What is Anthropology? 

The field of anthropology (including Social and Cultural Anthropology) involves research into the diversity of human life, focusing on social organization, institutions, forms of life, and material culture.
Anthropology demonstrates that the customs, institutions, myths, and worldviews of the world’s peripheral (once called “primitive”) societies, although they may initially seem strange, are founded on rational and deeply philosophical understandings that play an essential role in maintaining these societies and enabling them to adapt to the natural environment.
In the past, an anthropologist would have typically chosen to live in a remote community of farmers or hunter-gathers in Amazonia or Oceania in order to understand their society and culture. However, in response to a contemporary world in which societies change constantly and new cultures continue to emerge, the nature of anthropological enquiry has also changed. Anthropologists now study the process through which new forms of sociality and cultures are produced by investigating variety of fields such as international development sites, migrant communities in big cities, and laboratories working to produce new technology.
While anthropology has been changing, some of its most essential, thrilling aspects have stayed the same: anthropologists still conduct long-term fieldwork in order to understand how their subjects (not only human beings, but also animals, spiritual beings, and things) see and understand themselves and their environments. Anthropologists also try to comprehend their subjects holistically, drawing on a wide range of perspectives. Finally, anthropologists aim to relativize often taken-for-granted understandings of humanity and the world by elucidating through these methods..

The Structure of the Anthropology Department


The Department of Anthropology at Osaka University consists of two research units: Anthropology, and Science, Technology and Culture.
The Anthropology Unit conducts research in all areas of Anthropology, while the Science, Technology and Culture Unit focuses on the relationship between science/technology and society/culture.

These two units work together, teaching and providing joint seminars, classes, and supervision. The Science, Technology and Culture Unit is unique to Osaka University,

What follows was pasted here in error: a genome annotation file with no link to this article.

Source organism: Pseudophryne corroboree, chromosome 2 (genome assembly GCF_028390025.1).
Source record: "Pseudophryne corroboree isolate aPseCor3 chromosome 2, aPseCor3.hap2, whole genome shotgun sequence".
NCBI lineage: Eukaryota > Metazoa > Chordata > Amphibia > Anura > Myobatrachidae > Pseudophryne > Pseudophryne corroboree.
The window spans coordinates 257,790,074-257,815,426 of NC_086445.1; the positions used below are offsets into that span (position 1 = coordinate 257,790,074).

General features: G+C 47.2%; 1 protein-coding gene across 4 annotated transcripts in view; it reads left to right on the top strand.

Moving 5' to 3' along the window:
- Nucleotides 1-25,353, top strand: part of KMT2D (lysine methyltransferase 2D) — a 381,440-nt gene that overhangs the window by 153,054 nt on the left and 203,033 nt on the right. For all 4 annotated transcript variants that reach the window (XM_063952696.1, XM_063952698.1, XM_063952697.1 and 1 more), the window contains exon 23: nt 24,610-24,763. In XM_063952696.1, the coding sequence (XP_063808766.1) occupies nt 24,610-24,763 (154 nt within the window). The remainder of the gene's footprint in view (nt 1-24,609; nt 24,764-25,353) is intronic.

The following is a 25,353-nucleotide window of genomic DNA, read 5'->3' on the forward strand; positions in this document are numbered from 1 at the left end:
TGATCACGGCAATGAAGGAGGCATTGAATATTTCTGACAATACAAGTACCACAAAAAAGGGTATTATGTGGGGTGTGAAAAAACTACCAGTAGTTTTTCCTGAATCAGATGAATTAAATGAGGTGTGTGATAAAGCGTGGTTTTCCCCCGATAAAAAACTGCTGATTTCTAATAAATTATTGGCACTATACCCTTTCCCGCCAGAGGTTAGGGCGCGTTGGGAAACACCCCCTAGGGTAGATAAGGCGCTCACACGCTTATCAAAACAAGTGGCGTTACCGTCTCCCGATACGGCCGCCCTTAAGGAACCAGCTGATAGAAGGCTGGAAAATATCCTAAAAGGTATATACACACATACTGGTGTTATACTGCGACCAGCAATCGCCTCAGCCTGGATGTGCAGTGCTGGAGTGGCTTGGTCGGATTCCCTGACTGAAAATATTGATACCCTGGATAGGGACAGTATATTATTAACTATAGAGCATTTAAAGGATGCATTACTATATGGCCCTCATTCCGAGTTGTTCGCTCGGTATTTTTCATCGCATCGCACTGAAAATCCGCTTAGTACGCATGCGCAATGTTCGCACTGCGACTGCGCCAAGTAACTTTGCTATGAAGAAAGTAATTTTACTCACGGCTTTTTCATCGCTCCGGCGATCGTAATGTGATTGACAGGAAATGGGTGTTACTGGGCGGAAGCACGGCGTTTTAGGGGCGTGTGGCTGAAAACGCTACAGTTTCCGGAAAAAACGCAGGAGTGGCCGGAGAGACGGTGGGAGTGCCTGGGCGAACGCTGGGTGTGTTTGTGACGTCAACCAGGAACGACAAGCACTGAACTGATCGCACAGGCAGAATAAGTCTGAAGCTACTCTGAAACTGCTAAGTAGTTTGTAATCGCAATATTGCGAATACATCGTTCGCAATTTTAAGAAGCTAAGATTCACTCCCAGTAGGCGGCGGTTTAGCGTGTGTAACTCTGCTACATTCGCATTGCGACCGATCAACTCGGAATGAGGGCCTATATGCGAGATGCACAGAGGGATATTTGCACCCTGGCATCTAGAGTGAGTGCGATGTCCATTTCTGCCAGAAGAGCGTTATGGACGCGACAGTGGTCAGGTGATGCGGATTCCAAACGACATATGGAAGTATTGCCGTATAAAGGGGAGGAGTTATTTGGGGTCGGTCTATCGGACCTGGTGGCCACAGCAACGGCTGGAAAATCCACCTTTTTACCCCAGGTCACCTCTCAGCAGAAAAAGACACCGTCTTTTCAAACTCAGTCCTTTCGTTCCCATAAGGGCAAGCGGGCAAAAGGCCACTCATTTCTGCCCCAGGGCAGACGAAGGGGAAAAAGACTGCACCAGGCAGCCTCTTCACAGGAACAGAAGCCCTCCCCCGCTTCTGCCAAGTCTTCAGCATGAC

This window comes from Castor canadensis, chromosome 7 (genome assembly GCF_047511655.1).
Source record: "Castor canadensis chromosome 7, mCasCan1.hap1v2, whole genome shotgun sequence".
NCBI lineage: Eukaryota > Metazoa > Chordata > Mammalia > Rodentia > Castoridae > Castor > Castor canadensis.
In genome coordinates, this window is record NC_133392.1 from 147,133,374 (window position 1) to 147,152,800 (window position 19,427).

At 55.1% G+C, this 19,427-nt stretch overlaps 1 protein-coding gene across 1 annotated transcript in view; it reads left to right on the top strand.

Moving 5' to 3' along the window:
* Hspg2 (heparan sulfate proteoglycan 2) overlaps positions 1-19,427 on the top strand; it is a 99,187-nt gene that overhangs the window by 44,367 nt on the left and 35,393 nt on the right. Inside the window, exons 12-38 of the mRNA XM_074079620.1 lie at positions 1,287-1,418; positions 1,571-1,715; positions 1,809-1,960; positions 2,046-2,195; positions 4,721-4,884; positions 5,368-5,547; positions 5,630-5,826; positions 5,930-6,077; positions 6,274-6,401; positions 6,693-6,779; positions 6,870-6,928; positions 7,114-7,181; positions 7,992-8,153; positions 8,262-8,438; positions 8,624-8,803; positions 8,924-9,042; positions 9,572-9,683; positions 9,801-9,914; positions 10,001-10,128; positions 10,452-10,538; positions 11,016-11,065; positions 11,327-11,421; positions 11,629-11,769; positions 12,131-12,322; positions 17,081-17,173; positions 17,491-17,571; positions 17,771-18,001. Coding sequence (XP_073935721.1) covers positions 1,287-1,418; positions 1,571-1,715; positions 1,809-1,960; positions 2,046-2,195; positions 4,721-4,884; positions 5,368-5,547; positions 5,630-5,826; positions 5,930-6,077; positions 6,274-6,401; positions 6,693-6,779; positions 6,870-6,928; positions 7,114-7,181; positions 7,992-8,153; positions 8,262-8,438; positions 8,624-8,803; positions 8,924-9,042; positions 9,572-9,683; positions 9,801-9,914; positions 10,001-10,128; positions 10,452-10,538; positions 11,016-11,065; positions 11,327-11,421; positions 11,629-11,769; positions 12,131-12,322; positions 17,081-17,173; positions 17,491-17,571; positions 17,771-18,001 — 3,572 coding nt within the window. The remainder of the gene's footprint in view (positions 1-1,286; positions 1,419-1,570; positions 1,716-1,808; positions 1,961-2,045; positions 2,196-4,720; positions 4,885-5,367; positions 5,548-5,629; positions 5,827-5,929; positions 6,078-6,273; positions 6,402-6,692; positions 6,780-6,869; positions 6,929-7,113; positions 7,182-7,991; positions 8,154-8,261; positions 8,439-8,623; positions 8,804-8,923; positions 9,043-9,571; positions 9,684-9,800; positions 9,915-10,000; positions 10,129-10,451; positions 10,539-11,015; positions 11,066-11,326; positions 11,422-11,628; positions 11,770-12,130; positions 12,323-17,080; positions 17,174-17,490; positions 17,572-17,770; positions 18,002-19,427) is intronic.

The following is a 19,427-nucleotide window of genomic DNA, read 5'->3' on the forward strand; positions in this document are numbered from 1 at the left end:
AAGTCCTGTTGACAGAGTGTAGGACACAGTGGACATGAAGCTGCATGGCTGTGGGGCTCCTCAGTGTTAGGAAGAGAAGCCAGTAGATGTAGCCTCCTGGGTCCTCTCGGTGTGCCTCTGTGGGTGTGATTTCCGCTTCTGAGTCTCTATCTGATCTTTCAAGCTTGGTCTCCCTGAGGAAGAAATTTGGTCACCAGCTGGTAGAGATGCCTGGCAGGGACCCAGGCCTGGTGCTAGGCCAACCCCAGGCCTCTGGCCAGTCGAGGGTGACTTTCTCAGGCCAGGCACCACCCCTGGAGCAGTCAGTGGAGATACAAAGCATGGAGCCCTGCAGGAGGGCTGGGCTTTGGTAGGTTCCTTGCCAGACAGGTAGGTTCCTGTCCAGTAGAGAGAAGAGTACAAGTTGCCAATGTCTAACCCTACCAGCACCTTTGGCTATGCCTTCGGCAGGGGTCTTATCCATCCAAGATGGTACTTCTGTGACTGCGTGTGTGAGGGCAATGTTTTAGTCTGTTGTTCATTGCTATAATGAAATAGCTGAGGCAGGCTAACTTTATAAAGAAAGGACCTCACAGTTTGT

offering collaborative opportunities not available at other universities.

What can one learn in the Science, Technology and Culture Unit at Osaka University?

In modern society, science and technology play an important role in shaping our lives. In the past, science and technology were considered forms of universal knowledge based on rationality, not shaped by social relations, which change to reflect different times and places.

However, we are now more aware of the many ways in which they are interrelated—as demonstrated by recent events, including the nuclear accident during the Great Eastern Japan earthquake. Nevertheless, we still know very little about how social relations affect the production of science and technology and vise versa. In what ways do culture and social structure influence science and technology? What impact does new technology have on society? Do scientists and engineers have their own subculture that differs that of “ordinary” people?

The anthropology of science and technology explores the ways in which culture and society intersect with science by focusing on people’s actions (known as “practices”). Anthropologists try to achieve an in-depth understanding of the two-way process by which culture influences science and science influences culture—by exploring in detail these practices.

In the Department of Anthropology at Osaka University, teaching staff and postgraduate students are investigating the relationship between science and technology and culture and society by focusing on following themes:

  • Interactions between state modern technology, traditional canal networks, and rural society in the flood prevention system that protects Bangkok, Thailand
  • Interaction between iPS cell research in regenerative medicine and Japanese society—the sense of the body and views of life and nature held by the scientists using iPS cells in the laboratory.
  • The role of discourse and practice of innovation in local regeneration projects in Japan
  • The relationship between human beings and machines in Japanese science fiction and the interaction between science fiction imaginings and robotics
  • The interaction between medical technology and a patient’s daily life (made possible by medicine) in treating diabetes in Japan
  • The development of an indigenous machine industry and the formation of machine industry clusters in Thailand